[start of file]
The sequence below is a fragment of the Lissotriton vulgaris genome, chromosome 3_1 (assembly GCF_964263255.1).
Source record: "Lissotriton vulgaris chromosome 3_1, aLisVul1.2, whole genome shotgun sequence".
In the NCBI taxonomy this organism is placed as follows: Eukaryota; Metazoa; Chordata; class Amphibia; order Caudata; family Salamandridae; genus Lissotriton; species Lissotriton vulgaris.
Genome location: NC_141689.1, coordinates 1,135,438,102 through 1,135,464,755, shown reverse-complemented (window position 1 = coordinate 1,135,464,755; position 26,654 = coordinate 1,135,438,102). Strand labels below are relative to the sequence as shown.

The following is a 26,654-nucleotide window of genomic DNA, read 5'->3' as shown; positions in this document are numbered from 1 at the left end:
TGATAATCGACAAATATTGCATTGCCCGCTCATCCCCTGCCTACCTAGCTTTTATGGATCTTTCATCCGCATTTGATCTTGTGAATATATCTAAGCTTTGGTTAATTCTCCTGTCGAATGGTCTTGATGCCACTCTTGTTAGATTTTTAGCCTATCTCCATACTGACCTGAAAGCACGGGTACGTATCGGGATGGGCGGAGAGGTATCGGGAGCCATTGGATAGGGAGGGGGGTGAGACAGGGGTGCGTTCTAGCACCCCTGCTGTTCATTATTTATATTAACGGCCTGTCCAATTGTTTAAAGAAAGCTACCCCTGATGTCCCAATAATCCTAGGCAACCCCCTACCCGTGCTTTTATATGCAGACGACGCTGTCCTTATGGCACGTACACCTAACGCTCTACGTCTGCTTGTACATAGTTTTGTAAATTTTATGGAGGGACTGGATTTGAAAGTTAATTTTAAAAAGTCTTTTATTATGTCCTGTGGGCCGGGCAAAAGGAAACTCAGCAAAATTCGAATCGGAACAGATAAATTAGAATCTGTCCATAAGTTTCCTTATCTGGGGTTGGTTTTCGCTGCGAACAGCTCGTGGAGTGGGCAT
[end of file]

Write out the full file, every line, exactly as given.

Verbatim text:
The sequence below is a fragment of the Lissotriton vulgaris genome, chromosome 3_1 (assembly GCF_964263255.1).
Source record: "Lissotriton vulgaris chromosome 3_1, aLisVul1.2, whole genome shotgun sequence".
In the NCBI taxonomy this organism is placed as follows: Eukaryota; Metazoa; Chordata; class Amphibia; order Caudata; family Salamandridae; genus Lissotriton; species Lissotriton vulgaris.
Genome location: NC_141689.1, coordinates 1,135,438,102 through 1,135,464,755, shown reverse-complemented (window position 1 = coordinate 1,135,464,755; position 26,654 = coordinate 1,135,438,102). Strand labels below are relative to the sequence as shown.

The following is a 26,654-nucleotide window of genomic DNA, read 5'->3' as shown; positions in this document are numbered from 1 at the left end:
TGATAATCGACAAATATTGCATTGCCCGCTCATCCCCTGCCTACCTAGCTTTTATGGATCTTTCATCCGCATTTGATCTTGTGAATATATCTAAGCTTTGGTTAATTCTCCTGTCGAATGGTCTTGATGCCACTCTTGTTAGATTTTTAGCCTATCTCCATACTGACCTGAAAGCACGGGTACGTATCGGGATGGGCGGAGAGGTATCGGGAGCCATTGGATAGGGAGGGGGGTGAGACAGGGGTGCGTTCTAGCACCCCTGCTGTTCATTATTTATATTAACGGCCTGTCCAATTGTTTAAAGAAAGCTACCCCTGATGTCCCAATAATCCTAGGCAACCCCCTACCCGTGCTTTTATATGCAGACGACGCTGTCCTTATGGCACGTACACCTAACGCTCTACGTCTGCTTGTACATAGTTTTGTAAATTTTATGGAGGGACTGGATTTGAAAGTTAATTTTAAAAAGTCTTTTATTATGTCCTGTGGGCCGGGCAAAAGGAAACTCAGCAAAATTCGAATCGGAACAGATAAATTAGAATCTGTCCATAAGTTTCCTTATCTGGGGTTGGTTTTCGCTGCGAACAGCTCGTGGAGTGGGCAT